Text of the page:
A venture to this state park is on the must-do list for many, the park being the only spot in North America where you can dig for diamonds and other gemstones and keep your finds.
BENNETT RYEL BENEFIT
9 p.m., Revolution. $5.
If you follow local music, you've probably heard of Bennett Ryel. The violin player is a member of the Munks and has collaborated with everyone from 607 to Notion to Sara Thomas. Ryel has a rare form of cancer, which started in his neck and has since spread elsewhere, making it hard for him to work. To help him with his expenses, several musician friends have organized a benefit. On the bill: The Good Time Rambers, who play an elastic style of country rock. Sometimes it's shuffling and twang-y, others it's raucously shout-along. Lead singer John Lefler sings in a gravelly tenor about things like drinkin' and cross-country misadventure. He plucked the rest of his band — Rich Dwiggins (vocals, bass), Alex Piazza (lead guitar, pedal steel, etc.) and Brooks Browning (drums) — straight from the Munks. Also: Full Flavor Menthol, a cover act with Munks' front man Aaron Grim and fiancee, Ganelle Holman. Local five-piece jam band FreeVerse shares the bill. LM.
7:30 p.m. Weekend Theater.
A high school staple at the Weekend Theater, home of social justice dramas and outre musicals? Yes, but despite what you remember of Thornton Wilder's Pulitzer Prize-winning drama, director Jamie Scott Blakely — who first read the play in high school English class, natch — doesn't want anyone to confuse the spirit of “Our Town” with nostalgia: “It's not sentimental, but eye-opening,” she's said. Behind the set-up — a day in the life of Grover's Corners, N.H., and in particular, the lives of two families who live next door to each other — the play delves into what Blakely says is “perhaps the most important social issue”: that there's nothing more important in life than relationships. The director hopes “Our Town,” which as usual is being staged minimally, with only tables and chairs for props and action mimed, might inspire a bit of reflection. “There is no way to truly understand what is happening now and how precious it is. The catch phrase of today is ‘live in the moment,' but can we truly do that?” she asks. Performances continue Fridays and Saturdays through Sept. 26. LM.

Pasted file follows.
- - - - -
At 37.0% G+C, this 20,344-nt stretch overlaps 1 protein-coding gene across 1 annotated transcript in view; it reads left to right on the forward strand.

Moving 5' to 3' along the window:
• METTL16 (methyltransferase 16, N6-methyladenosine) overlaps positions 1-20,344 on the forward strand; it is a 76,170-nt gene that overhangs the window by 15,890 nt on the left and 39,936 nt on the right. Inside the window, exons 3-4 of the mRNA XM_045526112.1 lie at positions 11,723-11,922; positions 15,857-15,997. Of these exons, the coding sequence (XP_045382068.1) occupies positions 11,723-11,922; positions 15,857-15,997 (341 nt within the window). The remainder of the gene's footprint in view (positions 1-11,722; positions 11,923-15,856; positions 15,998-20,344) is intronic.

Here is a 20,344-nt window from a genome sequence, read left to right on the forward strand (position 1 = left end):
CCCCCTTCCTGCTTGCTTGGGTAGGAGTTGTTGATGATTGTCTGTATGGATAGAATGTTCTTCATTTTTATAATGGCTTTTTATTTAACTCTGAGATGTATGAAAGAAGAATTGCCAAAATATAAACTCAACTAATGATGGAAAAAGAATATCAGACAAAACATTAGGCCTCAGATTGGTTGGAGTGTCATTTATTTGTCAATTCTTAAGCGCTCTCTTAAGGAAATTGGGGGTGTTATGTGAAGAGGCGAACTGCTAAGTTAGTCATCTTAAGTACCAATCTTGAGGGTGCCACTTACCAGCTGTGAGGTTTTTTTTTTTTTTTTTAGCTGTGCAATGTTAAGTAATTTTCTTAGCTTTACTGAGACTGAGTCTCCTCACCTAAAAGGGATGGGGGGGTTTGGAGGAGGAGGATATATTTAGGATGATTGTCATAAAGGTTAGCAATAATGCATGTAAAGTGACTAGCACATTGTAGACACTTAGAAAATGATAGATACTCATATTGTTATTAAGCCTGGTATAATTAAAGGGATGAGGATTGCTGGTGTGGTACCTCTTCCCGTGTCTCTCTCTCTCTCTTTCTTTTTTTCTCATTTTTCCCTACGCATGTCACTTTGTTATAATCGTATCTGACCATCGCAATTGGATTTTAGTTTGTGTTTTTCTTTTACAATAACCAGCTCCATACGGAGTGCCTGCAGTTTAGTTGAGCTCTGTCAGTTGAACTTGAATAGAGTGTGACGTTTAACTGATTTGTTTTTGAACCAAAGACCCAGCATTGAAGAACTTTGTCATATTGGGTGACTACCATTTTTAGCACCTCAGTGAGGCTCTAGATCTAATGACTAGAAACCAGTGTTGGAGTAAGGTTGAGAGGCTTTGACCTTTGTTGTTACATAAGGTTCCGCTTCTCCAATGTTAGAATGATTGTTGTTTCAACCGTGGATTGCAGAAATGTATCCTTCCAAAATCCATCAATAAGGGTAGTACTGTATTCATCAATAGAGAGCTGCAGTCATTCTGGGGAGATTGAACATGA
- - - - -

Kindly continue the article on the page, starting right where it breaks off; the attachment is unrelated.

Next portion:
9:30 p.m., Sticky Fingerz. $5.
We've been here before, brethren. Twice, in fact. Back in July, the lads in Frown Pow'r scheduled a CD release party at Sticky Fingerz for their debut, “Don't Doubt It, Shout It!” only to spin it a pre-release party when the album got hung up at the distributor. Same deal in August at White Water (local bands, Frown Pow'r is well-positioned to tell you who not to get to duplicate your CDs). But saving some unforeseen catastrophe, you won't get burned a third time. The CD is in and ready to be sold. I've seen it; there's a cathead sticking out of a Funland-style vortex on the cover. More importantly, I've heard it, and can say with some confidence, that it'll appeal both to the band's fervent base, those who appreciate the cracked-out hoedown feel of their live show, as well as to anyone who appreciates smart, allusive songwriting, dissonance and tambourines. Or, how's this for a plug? Courtesy of David Fair, of Half Japanese fame: “[The album] sounds like the Beatles if they came from the United States instead of England and kept playing in a little club instead of touring the world. And I mean that all in a good way. Maybe if the Beatles had followed this path they would've ended up this good.” The See and Androids of Ex-Lovers open. LM.
He's a monster with monsters who aid his unholy lust